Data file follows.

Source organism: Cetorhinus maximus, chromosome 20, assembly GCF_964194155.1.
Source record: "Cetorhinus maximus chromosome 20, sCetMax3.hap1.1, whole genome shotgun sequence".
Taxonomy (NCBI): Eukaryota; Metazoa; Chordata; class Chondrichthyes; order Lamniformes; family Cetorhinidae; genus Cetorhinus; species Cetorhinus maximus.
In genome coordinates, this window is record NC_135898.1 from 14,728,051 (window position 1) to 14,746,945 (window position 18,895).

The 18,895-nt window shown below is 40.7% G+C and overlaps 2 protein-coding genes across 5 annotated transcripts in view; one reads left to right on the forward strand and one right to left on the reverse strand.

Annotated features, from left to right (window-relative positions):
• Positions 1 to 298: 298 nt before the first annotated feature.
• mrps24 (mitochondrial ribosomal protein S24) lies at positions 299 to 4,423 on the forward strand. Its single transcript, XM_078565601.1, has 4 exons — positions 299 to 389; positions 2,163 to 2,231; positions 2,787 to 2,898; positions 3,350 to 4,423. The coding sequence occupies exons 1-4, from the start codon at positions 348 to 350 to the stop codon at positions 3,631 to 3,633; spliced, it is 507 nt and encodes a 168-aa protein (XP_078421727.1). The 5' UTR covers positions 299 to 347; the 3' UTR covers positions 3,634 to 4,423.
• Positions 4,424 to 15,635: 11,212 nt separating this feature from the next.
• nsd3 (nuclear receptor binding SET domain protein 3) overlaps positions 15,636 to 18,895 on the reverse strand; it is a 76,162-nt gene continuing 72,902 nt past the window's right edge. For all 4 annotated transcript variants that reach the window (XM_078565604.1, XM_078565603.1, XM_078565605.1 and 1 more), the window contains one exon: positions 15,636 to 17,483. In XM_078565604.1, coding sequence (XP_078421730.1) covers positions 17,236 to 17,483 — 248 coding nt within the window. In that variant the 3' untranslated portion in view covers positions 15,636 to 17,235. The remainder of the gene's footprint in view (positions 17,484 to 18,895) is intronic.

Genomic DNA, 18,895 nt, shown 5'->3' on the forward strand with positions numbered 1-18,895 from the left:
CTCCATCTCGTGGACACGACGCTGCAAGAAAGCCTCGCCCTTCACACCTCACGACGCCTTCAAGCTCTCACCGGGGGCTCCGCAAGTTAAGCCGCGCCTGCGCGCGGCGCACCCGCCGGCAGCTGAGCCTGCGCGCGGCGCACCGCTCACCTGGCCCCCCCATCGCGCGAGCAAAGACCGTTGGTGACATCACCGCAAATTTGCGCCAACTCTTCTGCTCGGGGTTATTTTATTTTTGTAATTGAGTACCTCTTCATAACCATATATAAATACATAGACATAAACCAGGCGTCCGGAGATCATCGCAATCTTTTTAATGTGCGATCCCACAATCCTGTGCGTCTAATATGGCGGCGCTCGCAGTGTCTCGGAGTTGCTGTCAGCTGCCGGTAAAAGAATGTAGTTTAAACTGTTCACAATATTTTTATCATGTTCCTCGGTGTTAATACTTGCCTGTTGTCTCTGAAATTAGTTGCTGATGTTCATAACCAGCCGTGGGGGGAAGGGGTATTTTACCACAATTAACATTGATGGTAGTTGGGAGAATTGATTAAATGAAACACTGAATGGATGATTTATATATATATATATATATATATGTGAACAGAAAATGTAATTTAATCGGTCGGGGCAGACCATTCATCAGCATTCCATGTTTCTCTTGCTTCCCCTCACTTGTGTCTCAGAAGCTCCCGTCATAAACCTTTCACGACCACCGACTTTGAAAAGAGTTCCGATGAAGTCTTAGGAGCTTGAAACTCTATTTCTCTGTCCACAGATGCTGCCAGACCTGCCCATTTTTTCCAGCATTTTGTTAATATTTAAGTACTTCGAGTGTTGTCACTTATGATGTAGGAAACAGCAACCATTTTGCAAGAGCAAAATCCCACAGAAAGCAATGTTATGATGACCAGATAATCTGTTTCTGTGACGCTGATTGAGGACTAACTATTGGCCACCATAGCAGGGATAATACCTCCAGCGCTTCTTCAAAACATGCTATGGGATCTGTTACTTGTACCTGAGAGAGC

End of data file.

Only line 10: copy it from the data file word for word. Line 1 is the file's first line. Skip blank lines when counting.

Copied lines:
• nsd3 (nuclear receptor binding SET domain protein 3) overlaps positions 15,636 to 18,895 on the reverse strand; it is a 76,162-nt gene continuing 72,902 nt past the window's right edge. For all 4 annotated transcript variants that reach the window (XM_078565604.1, XM_078565603.1, XM_078565605.1 and 1 more), the window contains one exon: positions 15,636 to 17,483. In XM_078565604.1, coding sequence (XP_078421730.1) covers positions 17,236 to 17,483 — 248 coding nt within the window. In that variant the 3' untranslated portion in view covers positions 15,636 to 17,235. The remainder of the gene's footprint in view (positions 17,484 to 18,895) is intronic.